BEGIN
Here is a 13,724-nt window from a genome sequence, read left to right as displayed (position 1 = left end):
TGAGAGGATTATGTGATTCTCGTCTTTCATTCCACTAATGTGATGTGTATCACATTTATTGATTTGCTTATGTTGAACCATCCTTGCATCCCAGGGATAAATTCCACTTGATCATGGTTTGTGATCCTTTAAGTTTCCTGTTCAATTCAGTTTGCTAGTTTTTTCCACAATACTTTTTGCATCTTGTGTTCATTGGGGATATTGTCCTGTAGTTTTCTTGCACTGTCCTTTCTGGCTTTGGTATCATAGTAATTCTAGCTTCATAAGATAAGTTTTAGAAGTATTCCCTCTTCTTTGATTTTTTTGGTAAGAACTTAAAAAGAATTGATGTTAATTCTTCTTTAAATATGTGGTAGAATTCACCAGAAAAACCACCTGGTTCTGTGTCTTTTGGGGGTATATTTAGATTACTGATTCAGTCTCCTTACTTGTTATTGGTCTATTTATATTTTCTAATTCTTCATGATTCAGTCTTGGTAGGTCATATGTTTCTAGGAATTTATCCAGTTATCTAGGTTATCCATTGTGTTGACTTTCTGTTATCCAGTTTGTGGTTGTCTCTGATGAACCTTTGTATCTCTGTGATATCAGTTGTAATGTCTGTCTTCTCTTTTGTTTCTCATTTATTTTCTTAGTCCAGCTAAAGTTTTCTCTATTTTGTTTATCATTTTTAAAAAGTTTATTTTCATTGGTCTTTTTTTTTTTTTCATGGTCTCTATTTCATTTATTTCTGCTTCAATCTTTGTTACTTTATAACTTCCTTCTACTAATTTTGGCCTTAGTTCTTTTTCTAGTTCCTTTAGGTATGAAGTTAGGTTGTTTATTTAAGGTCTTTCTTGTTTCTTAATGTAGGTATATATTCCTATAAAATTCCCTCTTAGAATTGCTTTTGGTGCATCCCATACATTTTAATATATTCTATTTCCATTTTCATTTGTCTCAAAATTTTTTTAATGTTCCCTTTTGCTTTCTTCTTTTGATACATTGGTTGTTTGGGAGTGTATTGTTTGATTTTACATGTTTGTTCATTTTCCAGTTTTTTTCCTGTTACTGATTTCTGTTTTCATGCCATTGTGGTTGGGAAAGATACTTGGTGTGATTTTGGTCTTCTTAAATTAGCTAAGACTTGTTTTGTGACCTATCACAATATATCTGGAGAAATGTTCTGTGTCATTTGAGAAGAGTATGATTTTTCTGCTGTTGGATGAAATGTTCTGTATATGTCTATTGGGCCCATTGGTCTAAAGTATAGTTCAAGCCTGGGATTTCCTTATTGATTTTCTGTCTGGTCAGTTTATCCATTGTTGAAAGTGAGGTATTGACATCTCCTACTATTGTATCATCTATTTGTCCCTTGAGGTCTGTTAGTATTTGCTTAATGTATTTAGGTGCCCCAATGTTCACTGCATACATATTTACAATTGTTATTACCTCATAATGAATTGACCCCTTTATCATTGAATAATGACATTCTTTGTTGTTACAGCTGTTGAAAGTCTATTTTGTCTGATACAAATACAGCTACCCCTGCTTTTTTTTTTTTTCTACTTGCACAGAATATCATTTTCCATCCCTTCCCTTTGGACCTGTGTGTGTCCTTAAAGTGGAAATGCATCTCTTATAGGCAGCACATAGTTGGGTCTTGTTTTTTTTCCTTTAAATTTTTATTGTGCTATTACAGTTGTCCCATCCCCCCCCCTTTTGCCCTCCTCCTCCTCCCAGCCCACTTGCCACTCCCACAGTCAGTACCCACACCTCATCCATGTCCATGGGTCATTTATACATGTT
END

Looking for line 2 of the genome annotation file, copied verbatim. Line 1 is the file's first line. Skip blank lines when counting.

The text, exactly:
TGAGAGGATTATGTGATTCTCGTCTTTCATTCCACTAATGTGATGTGTATCACATTTATTGATTTGCTTATGTTGAACCATCCTTGCATCCCAGGGATAAATTCCACTTGATCATGGTTTGTGATCCTTTAAGTTTCCTGTTCAATTCAGTTTGCTAGTTTTTTCCACAATACTTTTTGCATCTTGTGTTCATTGGGGATATTGTCCTGTAGTTTTCTTGCACTGTCCTTTCTGGCTTTGGTATCATAGTAATTCTAGCTTCATAAGATAAGTTTTAGAAGTATTCCCTCTTCTTTGATTTTTTTGGTAAGAACTTAAAAAGAATTGATGTTAATTCTTCTTTAAATATGTGGTAGAATTCACCAGAAAAACCACCTGGTTCTGTGTCTTTTGGGGGTATATTTAGATTACTGATTCAGTCTCCTTACTTGTTATTGGTCTATTTATATTTTCTAATTCTTCATGATTCAGTCTTGGTAGGTCATATGTTTCTAGGAATTTATCCAGTTATCTAGGTTATCCATTGTGTTGACTTTCTGTTATCCAGTTTGTGGTTGTCTCTGATGAACCTTTGTATCTCTGTGATATCAGTTGTAATGTCTGTCTTCTCTTTTGTTTCTCATTTATTTTCTTAGTCCAGCTAAAGTTTTCTCTATTTTGTTTATCATTTTTAAAAAGTTTATTTTCATTGGTCTTTTTTTTTTTTTCATGGTCTCTATTTCATTTATTTCTGCTTCAATCTTTGTTACTTTATAACTTCCTTCTACTAATTTTGGCCTTAGTTCTTTTTCTAGTTCCTTTAGGTATGAAGTTAGGTTGTTTATTTAAGGTCTTTCTTGTTTCTTAATGTAGGTATATATTCCTATAAAATTCCCTCTTAGAATTGCTTTTGGTGCATCCCATACATTTTAATATATTCTATTTCCATTTTCATTTGTCTCAAAATTTTTTTAATGTTCCCTTTTGCTTTCTTCTTTTGATACATTGGTTGTTTGGGAGTGTATTGTTTGATTTTACATGTTTGTTCATTTTCCAGTTTTTTTCCTGTTACTGATTTCTGTTTTCATGCCATTGTGGTTGGGAAAGATACTTGGTGTGATTTTGGTCTTCTTAAATTAGCTAAGACTTGTTTTGTGACCTATCACAATATATCTGGAGAAATGTTCTGTGTCATTTGAGAAGAGTATGATTTTTCTGCTGTTGGATGAAATGTTCTGTATATGTCTATTGGGCCCATTGGTCTAAAGTATAGTTCAAGCCTGGGATTTCCTTATTGATTTTCTGTCTGGTCAGTTTATCCATTGTTGAAAGTGAGGTATTGACATCTCCTACTATTGTATCATCTATTTGTCCCTTGAGGTCTGTTAGTATTTGCTTAATGTATTTAGGTGCCCCAATGTTCACTGCATACATATTTACAATTGTTATTACCTCATAATGAATTGACCCCTTTATCATTGAATAATGACATTCTTTGTTGTTACAGCTGTTGAAAGTCTATTTTGTCTGATACAAATACAGCTACCCCTGCTTTTTTTTTTTTTCTACTTGCACAGAATATCATTTTCCATCCCTTCCCTTTGGACCTGTGTGTGTCCTTAAAGTGGAAATGCATCTCTTATAGGCAGCACATAGTTGGGTCTTGTTTTTTTTCCTTTAAATTTTTATTGTGCTATTACAGTTGTCCCATCCCCCCCCCTTTTGCCCTCCTCCTCCTCCCAGCCCACTTGCCACTCCCACAGTCAGTACCCACACCTCATCCATGTCCATGGGTCATTTATACATGTT